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Winter vine in a bucket - that's how it's done

Winter vine in a bucket - that's how it's done


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Even if it is not very well known, it is still possible: a vine can also be kept in a bucket. However, there are a number of things to consider when wintering.

Grapevine covered with snow

Holding a vine in a bucket is rather unusual, but it is still possible. If you choose to do this, it is only important that you choose a variety that remains small and does not proliferate as much. Then you can also cultivate the vine as a potted plant for several years. If you have the option, you should prefer to grow it in the garden (reading tip: planting vines - explained step by step). The vines can only properly develop their roots outdoors, so that they generally develop better. But as I said: it's not impossible!

Three forms of education for cultivation in the tub

If you decide on the culture in the bucket, three different forms of education can be considered.

  1. Mini vine - the smallest possible multi-year top vine for containers with a capacity of up to 10 liters
  2. Solid vine - for planters up to 20 liters / also perennial / based on various cordon shapes
  3. Magnificent vine - for planters of more than 10 liters / rarely gets older than one year

This is how vines are overwintered in the bucket

If you have planted a grapevine in a bucket, you must also think about winter protection. As a rule, most grapevines are absolutely frost hardy. They have to be if they grow outdoors. Temperatures down to -15 degrees should not be a problem. Lower temperatures are even important for the plants so that they do not sprout too early and then may die.

➤ Wintering outdoors:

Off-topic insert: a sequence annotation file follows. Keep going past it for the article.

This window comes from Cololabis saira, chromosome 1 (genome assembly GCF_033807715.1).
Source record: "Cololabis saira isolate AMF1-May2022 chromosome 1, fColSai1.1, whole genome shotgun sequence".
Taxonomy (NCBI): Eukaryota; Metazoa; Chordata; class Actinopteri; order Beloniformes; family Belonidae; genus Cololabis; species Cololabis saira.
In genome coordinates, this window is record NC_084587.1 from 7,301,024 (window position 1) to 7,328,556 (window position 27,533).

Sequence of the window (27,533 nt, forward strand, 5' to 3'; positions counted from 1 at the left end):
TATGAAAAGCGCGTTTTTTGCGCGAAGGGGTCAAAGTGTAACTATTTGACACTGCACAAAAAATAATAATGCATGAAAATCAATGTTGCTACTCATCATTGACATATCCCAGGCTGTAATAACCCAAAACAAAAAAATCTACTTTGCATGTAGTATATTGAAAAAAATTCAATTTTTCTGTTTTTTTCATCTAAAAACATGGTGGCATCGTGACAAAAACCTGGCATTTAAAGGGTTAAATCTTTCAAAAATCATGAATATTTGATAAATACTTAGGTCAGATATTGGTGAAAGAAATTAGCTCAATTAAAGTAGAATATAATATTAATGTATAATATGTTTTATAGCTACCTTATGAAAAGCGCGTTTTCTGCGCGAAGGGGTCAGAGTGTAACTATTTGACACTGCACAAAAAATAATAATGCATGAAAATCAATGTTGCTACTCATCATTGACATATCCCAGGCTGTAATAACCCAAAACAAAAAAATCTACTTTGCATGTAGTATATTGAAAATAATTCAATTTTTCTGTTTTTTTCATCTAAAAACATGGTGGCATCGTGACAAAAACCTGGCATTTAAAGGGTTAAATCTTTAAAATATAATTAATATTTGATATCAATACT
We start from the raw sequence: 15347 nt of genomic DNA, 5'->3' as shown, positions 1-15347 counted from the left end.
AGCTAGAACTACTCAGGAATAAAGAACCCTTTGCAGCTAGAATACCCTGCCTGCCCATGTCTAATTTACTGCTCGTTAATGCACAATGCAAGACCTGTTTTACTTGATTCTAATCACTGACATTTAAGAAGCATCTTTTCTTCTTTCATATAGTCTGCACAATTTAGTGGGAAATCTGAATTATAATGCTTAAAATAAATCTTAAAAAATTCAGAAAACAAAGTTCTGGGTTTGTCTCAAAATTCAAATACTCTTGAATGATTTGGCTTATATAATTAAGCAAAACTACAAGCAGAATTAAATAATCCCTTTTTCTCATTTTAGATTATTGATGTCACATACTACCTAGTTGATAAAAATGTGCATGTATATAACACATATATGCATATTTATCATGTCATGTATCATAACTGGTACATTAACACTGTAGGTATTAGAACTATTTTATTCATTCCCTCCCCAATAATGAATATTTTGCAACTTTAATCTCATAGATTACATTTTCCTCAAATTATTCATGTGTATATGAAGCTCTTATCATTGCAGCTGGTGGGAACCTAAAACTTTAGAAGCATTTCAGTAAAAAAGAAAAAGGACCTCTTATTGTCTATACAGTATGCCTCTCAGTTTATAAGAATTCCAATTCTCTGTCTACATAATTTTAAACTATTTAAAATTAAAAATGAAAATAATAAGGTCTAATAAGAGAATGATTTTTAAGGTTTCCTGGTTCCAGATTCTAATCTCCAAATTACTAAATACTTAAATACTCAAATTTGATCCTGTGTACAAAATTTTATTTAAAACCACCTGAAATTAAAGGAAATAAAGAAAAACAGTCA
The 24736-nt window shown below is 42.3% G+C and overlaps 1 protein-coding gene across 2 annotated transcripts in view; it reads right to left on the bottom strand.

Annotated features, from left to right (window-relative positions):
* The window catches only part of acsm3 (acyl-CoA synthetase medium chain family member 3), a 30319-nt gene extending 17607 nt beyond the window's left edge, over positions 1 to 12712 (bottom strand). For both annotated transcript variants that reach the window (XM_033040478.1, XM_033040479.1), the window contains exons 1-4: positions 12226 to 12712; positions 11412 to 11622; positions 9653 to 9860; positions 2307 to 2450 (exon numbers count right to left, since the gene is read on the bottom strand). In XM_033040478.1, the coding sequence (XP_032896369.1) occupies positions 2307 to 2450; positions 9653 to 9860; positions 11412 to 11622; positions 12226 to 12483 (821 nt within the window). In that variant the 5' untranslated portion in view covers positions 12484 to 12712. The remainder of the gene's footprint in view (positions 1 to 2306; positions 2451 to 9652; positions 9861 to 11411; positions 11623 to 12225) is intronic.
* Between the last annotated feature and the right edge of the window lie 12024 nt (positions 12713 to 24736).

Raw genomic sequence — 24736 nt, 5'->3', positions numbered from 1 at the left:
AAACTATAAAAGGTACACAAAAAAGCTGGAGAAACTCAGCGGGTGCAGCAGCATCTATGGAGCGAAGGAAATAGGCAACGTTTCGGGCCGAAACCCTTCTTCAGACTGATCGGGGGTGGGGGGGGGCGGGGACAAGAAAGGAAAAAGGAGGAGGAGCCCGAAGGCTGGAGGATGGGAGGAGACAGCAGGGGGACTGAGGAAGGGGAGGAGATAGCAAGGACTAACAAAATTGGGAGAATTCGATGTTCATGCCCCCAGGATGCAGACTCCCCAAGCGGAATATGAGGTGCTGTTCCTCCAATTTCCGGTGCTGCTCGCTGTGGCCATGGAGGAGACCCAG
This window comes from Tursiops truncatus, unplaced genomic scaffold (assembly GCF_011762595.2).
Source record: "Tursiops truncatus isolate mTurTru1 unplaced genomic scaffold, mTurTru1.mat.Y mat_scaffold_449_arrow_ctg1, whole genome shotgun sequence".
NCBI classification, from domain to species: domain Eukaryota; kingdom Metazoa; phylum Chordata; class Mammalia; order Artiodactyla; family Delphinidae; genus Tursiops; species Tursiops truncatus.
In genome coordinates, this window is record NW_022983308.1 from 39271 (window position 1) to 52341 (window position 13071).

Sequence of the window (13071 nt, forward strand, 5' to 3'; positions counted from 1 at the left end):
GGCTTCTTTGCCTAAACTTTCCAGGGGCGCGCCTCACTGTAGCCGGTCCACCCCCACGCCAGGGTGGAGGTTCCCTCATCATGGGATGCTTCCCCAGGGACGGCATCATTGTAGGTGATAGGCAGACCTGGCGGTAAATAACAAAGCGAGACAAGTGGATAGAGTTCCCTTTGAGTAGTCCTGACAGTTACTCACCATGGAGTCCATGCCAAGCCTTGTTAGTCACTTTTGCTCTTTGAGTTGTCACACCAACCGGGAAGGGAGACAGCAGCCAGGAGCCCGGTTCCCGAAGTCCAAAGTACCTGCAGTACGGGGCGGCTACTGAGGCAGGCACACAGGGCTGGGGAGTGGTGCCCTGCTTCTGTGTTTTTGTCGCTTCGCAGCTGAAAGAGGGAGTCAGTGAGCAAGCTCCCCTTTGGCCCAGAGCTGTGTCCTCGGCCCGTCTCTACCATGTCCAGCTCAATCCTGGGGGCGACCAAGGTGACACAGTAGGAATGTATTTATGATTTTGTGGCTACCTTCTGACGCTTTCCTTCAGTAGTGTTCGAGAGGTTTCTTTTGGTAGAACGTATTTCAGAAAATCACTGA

You can definitely leave the vines in the bucket outside in winter. You then just have to make sure that you put the bucket in a protected place. If it gets extremely frosty, protect the plants with a layer of leaves or some brushwood for safety reasons.

➤ Wintering in the greenhouse:

You can also place the container plants in the greenhouse. You should then put them back outdoors from the end of February. If the vine has already formed buds, you have to wait until April / May, otherwise the frost could cause damage.

➤ Wintering in the basement:

You can overwinter grapevines in the bucket under certain conditions, but also in the cellar or another cool room. However, it is then important for the container vines that the temperature never rises above 12 degrees. Otherwise there is a risk of a premature budding and the shrinking of the plant. Therefore, always make sure that you do not heat your basement and constantly ventilate it.

Important: cut back grapevine strongly!

If you would like to take the container plant to a winter quarters, you must cut it back strongly beforehand. This pruning is used to regenerate the plant.



Comments:

  1. Adiv

    Excuse me, I have removed this message

  2. Teo

    Yes, it is written well, it really happens. How interesting, just yesterday I was grinding this topic with a friend while sitting in the kitchen with a glass of cognac.

  3. Sowi'ngwa

    I'm sorry, nothing I can not help you. But I am sure you will find the right solution.

  4. Yacoub

    And where do we stop?

  5. Mackendrick

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  6. Birkett

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  7. Dugrel

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  8. Wynfield

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